Difference between revisions of "Run()"

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m (→‎run() Function Arguments: Added image of Arguments tab.)
m (→‎run() Function Arguments: Noted that the limitation on floats and ints as arguments only applies to the run() function.)
 
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== run() Function Arguments ==
 
== run() Function Arguments ==
 
Like any "normal" function, the '''run()''' function may accept arguments.  However, these arguments are tied to values you specify in ZQuest when you assign the associated script to a freeform combo or item.
 
Like any "normal" function, the '''run()''' function may accept arguments.  However, these arguments are tied to values you specify in ZQuest when you assign the associated script to a freeform combo or item.
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The run() function can and must be declared only once, in every script.
  
 
Consider the following script example, which defines a script for a freeform combo:
 
Consider the following script example, which defines a script for a freeform combo:
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This particular '''run()''' function takes two inputs, X and Y.  When you assign this script to a freeform combo, you can also specify the function arguments in the Arguments tab of the Edit FFC screen.  You may use up to 8 arguments - they are labeled D0 through D7, and they are passed to the '''run()''' function in that order.  Thus, the X in the example above corresponds to the value you enter for D0, the Y corresponds to D1, and so forth.  The implication here is that you can name your arguments whatever you wish; Zelda Classic will know which argument is which.
 
This particular '''run()''' function takes two inputs, X and Y.  When you assign this script to a freeform combo, you can also specify the function arguments in the Arguments tab of the Edit FFC screen.  You may use up to 8 arguments - they are labeled D0 through D7, and they are passed to the '''run()''' function in that order.  Thus, the X in the example above corresponds to the value you enter for D0, the Y corresponds to D1, and so forth.  The implication here is that you can name your arguments whatever you wish; Zelda Classic will know which argument is which.
  
Arguement types are either {{KW|int}} or {{KW|float}}.  You can "simulate" passing in boolean values by using 0 for false and 1 for true.
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Argument types are either {{KW|int}} or {{KW|float}}.  You can "simulate" passing in boolean values by using 0 for false and 1 for true.  Other data types, such as {{KW|ffc}} and {{KW|item}}, cannot be used as argument types with the '''run()''' function (they may be used as argument types for functions you declare yourself).  
  
 
Like any other function, you don't have to use any arguments if you don't need them.  If you do need to use arguments, keep in mind that you are limited to 8 total.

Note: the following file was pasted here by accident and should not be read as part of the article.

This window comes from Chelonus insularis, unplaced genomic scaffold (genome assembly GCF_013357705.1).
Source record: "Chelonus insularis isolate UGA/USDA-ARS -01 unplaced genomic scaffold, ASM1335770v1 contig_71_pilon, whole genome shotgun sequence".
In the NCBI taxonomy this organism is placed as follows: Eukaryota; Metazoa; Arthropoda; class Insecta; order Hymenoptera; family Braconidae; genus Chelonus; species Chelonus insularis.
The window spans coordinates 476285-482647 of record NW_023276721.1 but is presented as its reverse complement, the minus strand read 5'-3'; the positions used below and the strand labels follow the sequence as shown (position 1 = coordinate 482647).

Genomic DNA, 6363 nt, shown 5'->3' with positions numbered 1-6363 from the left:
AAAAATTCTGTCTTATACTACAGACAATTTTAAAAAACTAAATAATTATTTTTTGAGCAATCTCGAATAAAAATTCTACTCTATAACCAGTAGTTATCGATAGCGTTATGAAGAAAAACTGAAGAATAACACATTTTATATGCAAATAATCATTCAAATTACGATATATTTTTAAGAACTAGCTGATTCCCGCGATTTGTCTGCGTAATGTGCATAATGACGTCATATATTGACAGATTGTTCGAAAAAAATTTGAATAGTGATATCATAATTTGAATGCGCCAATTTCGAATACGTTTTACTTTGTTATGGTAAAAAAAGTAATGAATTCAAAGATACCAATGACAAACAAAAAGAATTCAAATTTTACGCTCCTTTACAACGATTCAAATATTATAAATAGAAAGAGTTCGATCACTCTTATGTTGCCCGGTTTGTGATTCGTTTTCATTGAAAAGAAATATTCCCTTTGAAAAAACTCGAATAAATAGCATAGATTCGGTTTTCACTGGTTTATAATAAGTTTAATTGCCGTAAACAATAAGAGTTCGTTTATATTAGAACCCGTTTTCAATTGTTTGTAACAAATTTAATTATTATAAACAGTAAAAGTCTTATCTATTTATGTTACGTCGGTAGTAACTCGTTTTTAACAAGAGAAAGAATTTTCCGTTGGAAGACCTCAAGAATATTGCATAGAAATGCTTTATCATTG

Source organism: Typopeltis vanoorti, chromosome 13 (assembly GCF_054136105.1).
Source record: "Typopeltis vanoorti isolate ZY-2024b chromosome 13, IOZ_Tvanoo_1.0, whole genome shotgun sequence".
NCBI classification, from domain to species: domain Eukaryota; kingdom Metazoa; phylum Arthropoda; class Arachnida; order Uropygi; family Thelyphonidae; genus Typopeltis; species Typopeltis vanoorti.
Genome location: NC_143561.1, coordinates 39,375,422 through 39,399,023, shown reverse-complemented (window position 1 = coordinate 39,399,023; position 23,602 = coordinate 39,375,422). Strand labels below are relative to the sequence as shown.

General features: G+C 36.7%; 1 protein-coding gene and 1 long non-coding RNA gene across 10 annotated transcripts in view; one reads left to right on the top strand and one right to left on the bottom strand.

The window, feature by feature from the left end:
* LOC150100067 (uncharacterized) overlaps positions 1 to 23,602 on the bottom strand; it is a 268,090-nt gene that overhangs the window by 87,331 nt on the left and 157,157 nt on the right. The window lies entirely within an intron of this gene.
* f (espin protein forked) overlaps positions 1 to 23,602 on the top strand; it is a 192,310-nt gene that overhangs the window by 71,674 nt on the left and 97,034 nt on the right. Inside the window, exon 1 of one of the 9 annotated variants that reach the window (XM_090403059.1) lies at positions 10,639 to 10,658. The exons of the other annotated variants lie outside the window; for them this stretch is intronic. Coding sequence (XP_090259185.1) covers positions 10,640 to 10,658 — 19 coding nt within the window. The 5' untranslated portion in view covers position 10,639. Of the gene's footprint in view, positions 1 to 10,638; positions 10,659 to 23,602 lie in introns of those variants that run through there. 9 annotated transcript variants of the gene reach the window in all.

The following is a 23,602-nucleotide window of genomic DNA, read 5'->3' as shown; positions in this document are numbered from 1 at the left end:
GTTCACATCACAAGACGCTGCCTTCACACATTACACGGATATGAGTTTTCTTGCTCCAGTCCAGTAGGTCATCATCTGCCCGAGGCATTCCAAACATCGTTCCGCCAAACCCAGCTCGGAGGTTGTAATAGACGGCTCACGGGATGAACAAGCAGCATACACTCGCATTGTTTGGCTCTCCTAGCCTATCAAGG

Like any other function, you don't have to use any arguments if you don't need them.  If you do need to use arguments, keep in mind that you are limited to 8 total.
  
 
[[Category:ZScript]]
 
[[Category:ZScript]]

Latest revision as of 13:25, 1 June 2008

The run() function is a special function; it is the function called by Zelda Classic to run your scripts. You declare the run() function like any other function, however there are some unique features of this function that you must take into consideration.

run() Function Arguments

Like any "normal" function, the run() function may accept arguments. However, these arguments are tied to values you specify in ZQuest when you assign the associated script to a freeform combo or item.

The run() function can and must be declared only once, in every script.

Consider the following script example, which defines a script for a freeform combo:

ffc script myScript{
  void run(int X, int Y){
    // ...something exciting happens here...
  }
}
You can specify 8 arguments (D0 - D7) for the run() function

This particular run() function takes two inputs, X and Y. When you assign this script to a freeform combo, you can also specify the function arguments in the Arguments tab of the Edit FFC screen. You may use up to 8 arguments - they are labeled D0 through D7, and they are passed to the run() function in that order. Thus, the X in the example above corresponds to the value you enter for D0, the Y corresponds to D1, and so forth. The implication here is that you can name your arguments whatever you wish; Zelda Classic will know which argument is which.

Argument types are either int or float. You can "simulate" passing in boolean values by using 0 for false and 1 for true. Other data types, such as ffc and item, cannot be used as argument types with the run() function (they may be used as argument types for functions you declare yourself).

Like any other function, you don't have to use any arguments if you don't need them. If you do need to use arguments, keep in mind that you are limited to 8 total.